Savers have four more months to raise state pensions following complaints DWP phone lines blocked
Savers have an additional four months to pay to boost their state pensions following complaints that Department for Work and Pensions (DWP) phone lines were blocked ahead of the deadline.
HM Revenue & Customs (HMRC) has extended the date by which savers must have filled gaps in their National Insurance records between 2006-7 and 2016-17 from April 5 to July 31.
Financial Secretary to the Treasury, Victoria Atkins, said HMRC and DWP have recently seen an “increase” in customer contact as savers rush to top up.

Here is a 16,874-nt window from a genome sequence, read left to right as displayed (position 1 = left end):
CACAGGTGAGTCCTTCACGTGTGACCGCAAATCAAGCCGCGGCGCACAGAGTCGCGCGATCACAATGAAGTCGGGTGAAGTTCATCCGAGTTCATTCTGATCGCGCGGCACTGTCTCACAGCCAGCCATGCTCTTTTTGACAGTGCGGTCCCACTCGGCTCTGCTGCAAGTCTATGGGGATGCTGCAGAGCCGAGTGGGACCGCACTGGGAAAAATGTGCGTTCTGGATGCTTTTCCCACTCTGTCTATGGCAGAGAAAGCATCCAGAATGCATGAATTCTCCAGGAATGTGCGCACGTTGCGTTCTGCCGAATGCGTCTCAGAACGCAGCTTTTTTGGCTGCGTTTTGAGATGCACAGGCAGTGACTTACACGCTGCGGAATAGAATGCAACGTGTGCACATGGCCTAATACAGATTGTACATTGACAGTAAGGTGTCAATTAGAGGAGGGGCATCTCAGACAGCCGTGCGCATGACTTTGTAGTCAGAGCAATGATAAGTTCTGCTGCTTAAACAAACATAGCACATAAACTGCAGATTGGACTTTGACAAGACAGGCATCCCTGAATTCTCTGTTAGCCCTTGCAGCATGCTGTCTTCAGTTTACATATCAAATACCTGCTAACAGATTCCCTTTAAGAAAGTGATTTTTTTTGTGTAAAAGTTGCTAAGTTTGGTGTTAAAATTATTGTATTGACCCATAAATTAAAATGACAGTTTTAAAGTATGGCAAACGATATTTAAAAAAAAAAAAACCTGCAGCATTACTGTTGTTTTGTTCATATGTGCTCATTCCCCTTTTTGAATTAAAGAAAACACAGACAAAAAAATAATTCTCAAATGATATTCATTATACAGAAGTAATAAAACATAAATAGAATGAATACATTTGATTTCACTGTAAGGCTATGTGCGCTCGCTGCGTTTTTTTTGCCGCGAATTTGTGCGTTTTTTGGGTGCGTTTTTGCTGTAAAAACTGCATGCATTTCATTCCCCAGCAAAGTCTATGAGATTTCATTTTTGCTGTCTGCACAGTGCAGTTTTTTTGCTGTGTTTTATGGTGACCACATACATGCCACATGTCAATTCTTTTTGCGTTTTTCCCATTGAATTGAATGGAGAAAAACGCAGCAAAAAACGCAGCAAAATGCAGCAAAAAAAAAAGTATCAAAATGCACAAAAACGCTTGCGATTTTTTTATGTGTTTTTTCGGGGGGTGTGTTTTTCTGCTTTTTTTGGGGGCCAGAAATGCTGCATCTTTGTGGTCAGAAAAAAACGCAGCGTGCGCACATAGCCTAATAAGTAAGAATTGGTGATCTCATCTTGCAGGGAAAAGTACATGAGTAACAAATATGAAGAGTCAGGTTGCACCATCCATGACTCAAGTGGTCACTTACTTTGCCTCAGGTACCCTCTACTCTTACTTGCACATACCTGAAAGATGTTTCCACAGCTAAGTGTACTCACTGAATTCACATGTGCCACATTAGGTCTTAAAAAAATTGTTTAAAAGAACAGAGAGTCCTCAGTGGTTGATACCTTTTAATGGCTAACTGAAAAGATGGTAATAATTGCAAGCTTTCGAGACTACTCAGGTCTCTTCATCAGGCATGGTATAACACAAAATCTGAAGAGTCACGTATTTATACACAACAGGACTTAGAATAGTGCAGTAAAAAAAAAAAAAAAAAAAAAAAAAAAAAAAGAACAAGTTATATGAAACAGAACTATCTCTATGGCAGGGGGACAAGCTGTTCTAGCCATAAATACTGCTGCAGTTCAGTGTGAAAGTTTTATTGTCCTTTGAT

Increase in pensions: HMRC has extended the date by which savers must have filled gaps in their National Insurance records between 2006-7 and 2016-17 from April 5 to July 31
Frustrated callers have complained that it’s nearly impossible to get on the DWP’s phone lines or, when they do, that staff can’t give them crucial information about their state pension predictions.
The full state pension is paid to those with at least 35 years of NI contributions.
Anyone who is missing can pay to fill the gaps for specific years.
It costs £15.85 for a week missing NI, or £826.50 for a full year.
This increases your pension by £275 a year, or £5,500 over a 20 year pension.
Normally you can only pay for the last six years, but a special concession currently allows savers to fill gaps for an additional decade, since 2006.
This addition was supposed to end in April, but it’s been extended to make sure people don’t miss a thing.